Sometimes you don’t realize how lucky you have been, though you always seem to realize immediately when you have been unlucky. I can safely admit that with a few exceptions (known only to me), I can truly feel that I have been lucky because of the sight I beheld Thursday night. April 22nd is a national holiday here in Iceland as it heralds the first official day of summer. Never mind that when I drove to the town of Vik it was a white-out blizzard or that the temperature never gets much above freezing during the day. The day was a special one for the whole country, and with clear skies I wanted to make sure I got a good parting photo of my volcano friend before I packed up my bags and headed back to New York.

I was staying in the same hotel as Ingolfur Juliusson (Ingo), the Reuters freelancer based here in Iceland, and Gunnar Bondal, a photographer for Dagens Næringsliv – the Norwegian Business Daily. We decided to head out to get a good vantage point and take some nighttime photos and to take advantage of the rare clear night. During this time of year it does not get dark until after 9pm and even then the sun doesn’t stop illuminating things until 10pm or so. This meant that even though we were in place by roughly 9pm there was a lot of light to take slow shutter speed photos of the lava and ash clouds.

It seems that every day this volcano takes on a different personality. In the beginning, the ash was dark, almost black, and unbelievably forcefully shot skyward in massive and mushroom shaped plumes. After the first day or two, the ash turned to gray and white. And some evenings the only thing you could really see was the lava because the sky and ash were too dark. On this night, the moon was shining and it was possible to get some nice frames of the red glow of the lava and abstract shapes in the ash plume.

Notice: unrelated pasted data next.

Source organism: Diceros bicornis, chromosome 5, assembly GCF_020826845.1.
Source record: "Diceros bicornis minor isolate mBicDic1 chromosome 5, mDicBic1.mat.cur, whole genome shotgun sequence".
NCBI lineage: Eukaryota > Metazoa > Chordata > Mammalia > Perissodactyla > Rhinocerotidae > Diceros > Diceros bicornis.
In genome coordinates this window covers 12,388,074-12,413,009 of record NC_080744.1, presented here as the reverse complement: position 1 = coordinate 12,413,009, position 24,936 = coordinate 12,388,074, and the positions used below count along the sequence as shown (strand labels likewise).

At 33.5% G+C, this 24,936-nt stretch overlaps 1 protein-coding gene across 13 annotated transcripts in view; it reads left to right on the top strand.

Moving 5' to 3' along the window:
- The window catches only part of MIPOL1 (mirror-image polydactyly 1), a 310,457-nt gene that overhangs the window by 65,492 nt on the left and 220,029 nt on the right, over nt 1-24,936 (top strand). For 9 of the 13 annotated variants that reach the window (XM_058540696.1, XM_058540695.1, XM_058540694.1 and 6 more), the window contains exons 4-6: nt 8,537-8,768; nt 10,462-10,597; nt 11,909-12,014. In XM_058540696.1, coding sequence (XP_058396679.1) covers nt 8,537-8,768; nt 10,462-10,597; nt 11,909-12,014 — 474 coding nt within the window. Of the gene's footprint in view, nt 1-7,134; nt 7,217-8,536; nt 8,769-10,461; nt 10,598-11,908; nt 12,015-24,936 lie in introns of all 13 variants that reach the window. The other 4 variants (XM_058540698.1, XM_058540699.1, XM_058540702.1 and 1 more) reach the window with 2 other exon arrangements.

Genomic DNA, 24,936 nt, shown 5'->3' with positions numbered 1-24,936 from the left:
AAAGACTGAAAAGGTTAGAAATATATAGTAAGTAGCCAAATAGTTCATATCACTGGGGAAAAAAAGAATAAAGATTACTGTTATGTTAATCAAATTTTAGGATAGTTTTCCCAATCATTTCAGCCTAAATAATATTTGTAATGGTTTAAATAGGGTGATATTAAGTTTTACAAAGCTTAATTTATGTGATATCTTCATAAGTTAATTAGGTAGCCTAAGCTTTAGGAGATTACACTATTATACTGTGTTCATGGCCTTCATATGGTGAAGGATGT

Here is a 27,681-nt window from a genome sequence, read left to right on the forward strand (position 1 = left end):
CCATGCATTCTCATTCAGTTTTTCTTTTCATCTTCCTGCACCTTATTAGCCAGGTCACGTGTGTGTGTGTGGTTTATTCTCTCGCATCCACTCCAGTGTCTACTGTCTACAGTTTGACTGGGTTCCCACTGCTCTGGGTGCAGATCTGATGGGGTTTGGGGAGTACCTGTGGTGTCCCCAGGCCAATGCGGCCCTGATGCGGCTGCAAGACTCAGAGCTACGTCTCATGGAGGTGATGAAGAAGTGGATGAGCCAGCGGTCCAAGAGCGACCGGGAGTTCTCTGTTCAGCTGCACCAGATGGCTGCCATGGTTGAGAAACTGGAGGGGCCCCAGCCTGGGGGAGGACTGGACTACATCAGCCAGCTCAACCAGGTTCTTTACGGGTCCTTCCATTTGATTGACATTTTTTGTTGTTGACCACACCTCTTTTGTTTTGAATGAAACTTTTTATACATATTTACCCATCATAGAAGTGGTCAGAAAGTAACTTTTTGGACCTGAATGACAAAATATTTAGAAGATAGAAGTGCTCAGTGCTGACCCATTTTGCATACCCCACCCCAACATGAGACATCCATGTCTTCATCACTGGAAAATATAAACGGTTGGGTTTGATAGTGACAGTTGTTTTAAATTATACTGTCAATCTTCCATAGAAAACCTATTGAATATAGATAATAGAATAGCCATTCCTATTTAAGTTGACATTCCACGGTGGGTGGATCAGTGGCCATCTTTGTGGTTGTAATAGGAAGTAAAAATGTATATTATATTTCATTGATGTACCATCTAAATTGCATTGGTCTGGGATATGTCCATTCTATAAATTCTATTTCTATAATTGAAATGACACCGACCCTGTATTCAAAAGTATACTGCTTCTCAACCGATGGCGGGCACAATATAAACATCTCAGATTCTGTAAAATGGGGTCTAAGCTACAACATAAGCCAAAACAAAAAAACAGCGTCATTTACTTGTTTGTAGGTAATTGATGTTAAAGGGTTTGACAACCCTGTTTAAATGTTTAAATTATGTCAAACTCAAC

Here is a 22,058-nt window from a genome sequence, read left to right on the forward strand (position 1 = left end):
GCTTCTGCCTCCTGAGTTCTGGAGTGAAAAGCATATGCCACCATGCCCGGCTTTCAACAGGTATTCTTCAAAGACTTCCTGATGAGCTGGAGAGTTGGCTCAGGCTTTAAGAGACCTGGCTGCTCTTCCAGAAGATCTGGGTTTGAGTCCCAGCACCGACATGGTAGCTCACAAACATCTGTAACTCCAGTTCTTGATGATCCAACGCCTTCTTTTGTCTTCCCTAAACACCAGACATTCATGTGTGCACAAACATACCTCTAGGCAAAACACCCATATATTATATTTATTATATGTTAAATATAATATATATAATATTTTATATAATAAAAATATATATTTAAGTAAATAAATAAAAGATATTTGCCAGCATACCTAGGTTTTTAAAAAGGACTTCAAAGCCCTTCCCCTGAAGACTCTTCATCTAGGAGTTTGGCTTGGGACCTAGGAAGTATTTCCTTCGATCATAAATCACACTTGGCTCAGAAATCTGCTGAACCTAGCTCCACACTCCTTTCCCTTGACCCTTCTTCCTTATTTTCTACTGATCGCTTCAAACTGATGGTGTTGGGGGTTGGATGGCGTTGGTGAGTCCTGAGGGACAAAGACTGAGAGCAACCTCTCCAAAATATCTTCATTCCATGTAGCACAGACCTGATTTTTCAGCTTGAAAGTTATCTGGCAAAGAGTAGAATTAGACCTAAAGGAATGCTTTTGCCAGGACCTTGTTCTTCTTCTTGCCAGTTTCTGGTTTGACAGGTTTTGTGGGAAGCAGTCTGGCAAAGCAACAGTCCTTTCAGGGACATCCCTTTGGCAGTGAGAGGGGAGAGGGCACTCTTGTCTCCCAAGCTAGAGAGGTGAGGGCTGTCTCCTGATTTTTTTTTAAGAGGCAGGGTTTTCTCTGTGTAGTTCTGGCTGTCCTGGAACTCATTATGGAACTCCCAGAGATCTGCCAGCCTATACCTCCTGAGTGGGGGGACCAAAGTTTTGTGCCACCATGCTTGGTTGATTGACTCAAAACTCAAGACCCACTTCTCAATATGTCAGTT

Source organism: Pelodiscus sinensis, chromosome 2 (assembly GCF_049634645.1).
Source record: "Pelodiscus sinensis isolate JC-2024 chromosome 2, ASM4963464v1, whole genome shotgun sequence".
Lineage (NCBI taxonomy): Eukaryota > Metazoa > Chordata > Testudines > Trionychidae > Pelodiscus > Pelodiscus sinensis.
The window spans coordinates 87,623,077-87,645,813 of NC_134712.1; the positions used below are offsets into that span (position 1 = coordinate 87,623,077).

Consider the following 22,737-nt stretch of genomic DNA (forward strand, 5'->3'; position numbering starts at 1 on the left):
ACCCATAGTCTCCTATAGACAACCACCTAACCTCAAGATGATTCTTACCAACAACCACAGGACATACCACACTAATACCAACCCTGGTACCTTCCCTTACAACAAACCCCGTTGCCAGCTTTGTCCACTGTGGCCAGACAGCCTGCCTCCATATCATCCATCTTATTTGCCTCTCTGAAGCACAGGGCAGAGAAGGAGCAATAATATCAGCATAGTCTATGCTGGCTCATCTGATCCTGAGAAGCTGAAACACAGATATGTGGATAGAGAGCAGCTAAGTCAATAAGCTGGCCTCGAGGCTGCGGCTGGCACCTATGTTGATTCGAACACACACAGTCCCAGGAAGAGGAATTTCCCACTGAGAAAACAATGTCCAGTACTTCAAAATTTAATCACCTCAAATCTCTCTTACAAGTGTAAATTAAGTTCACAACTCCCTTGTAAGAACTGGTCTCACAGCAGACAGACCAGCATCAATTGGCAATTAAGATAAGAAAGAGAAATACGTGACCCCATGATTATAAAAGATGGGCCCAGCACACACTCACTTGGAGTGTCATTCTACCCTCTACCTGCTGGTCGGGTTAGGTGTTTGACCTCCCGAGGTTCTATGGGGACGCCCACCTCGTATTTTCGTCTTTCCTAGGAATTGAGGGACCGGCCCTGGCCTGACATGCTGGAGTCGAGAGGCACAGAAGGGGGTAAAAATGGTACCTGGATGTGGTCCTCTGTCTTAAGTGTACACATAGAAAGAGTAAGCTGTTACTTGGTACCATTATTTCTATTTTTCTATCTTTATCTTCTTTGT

Freezing the volcano’s lightning

Lightning streaks across the sky as lava flows from a volcano in Eyjafjallajokul April 17, 2010.  REUTERS/Lucas Jackson
Lightning streaks across the sky as lava flows from a volcano in Eyjafjallajokul April 17, 2010. REUTERS/Lucas Jackson

I realize that this photograph is pretty much the attention grabber from all those that I have taken in Iceland on this trip so I figured I would write up a little about what it took to get the image. As soon as I got this assignment, a photograph of a volcano erupting with lightning inside of the ash plume was on my mind. I had seen one a couple of years ago from a volcano in South America so I knew it happened. When I was watching the ash during the first dusk I saw plenty of lightning so I knew I had a shot at making this picture.

I have shot lightning a few times before but it tends to be a bit of a fishing excursion because of the erratic habits of lightning bolts, this was less so. I knew exactly where the lightning would be (in the caldera) and I just had to find a good vantage point. Earlier in the day I spent some time with some sheep farmers, who lived directly across the valley from this eruption. I noticed some cars crossing a river and driving northeast to get a better view inside the crater. With dusk approaching, I decided to make a go of that route. I drove my jeep across the river and down a very bumpy road that had been rebuilt through fields of mini-icebergs that had been deposited by a glacial flood triggered by the initial eruption. It was here that I made another of my favorite images showing the “Land of Ice and Fire” that Iceland is known for.

An act of God

I’d been looking forward to it for weeks, the flights were booked, passes applied for and I’d even had my suit dry cleaned especially. One of the reasons I became a press photographer and a big factor in why you aspire to work for Reuters is to shoot major figures and stories, both in the world of news and sport, around the globe. Despite ticking off various world leaders, sporting greats, world cups and Olympics, I’d never photographed a Pope.

Pope Benedict XVI nods off during a mass at the Granaries in Floriana April 18, 2010. REUTERS/Darrin Zammit Lupi
Pope Benedict XVI nods off during a mass at the Granaries in Floriana April 18, 2010. REUTERS/Darrin Zammit Lupi

So when I was asked to join the Reuters team covering his trip to Malta I jumped at the chance. This was an opportunity to see first hand how the Pope was dealing with the media spotlight he and the Catholic church are currently under, and also to familiarize myself a little with Vatican protocol ahead of the Papal visit to the UK later this year.